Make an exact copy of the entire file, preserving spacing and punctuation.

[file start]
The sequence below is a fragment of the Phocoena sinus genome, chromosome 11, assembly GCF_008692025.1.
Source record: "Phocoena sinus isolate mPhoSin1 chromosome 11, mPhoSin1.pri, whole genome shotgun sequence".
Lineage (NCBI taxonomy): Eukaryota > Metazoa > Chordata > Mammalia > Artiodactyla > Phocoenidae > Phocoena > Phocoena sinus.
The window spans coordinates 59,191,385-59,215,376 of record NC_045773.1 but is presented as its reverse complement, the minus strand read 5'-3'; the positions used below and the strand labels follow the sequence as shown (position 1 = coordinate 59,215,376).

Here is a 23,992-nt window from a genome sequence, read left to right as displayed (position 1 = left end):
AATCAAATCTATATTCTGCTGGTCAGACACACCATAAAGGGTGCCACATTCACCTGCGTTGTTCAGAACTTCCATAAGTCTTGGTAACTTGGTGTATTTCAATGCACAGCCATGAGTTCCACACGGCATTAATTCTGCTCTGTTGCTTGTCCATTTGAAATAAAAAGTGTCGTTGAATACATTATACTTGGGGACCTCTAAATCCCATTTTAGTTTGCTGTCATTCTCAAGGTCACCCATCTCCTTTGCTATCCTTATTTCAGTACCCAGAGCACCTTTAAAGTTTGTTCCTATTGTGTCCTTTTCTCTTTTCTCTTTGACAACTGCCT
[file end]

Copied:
The sequence below is a fragment of the Phocoena sinus genome, chromosome 11, assembly GCF_008692025.1.
Source record: "Phocoena sinus isolate mPhoSin1 chromosome 11, mPhoSin1.pri, whole genome shotgun sequence".
Lineage (NCBI taxonomy): Eukaryota > Metazoa > Chordata > Mammalia > Artiodactyla > Phocoenidae > Phocoena > Phocoena sinus.
The window spans coordinates 59,191,385-59,215,376 of record NC_045773.1 but is presented as its reverse complement, the minus strand read 5'-3'; the positions used below and the strand labels follow the sequence as shown (position 1 = coordinate 59,215,376).

Here is a 23,992-nt window from a genome sequence, read left to right as displayed (position 1 = left end):
AATCAAATCTATATTCTGCTGGTCAGACACACCATAAAGGGTGCCACATTCACCTGCGTTGTTCAGAACTTCCATAAGTCTTGGTAACTTGGTGTATTTCAATGCACAGCCATGAGTTCCACACGGCATTAATTCTGCTCTGTTGCTTGTCCATTTGAAATAAAAAGTGTCGTTGAATACATTATACTTGGGGACCTCTAAATCCCATTTTAGTTTGCTGTCATTCTCAAGGTCACCCATCTCCTTTGCTATCCTTATTTCAGTACCCAGAGCACCTTTAAAGTTTGTTCCTATTGTGTCCTTTTCTCTTTTCTCTTTGACAACTGCCT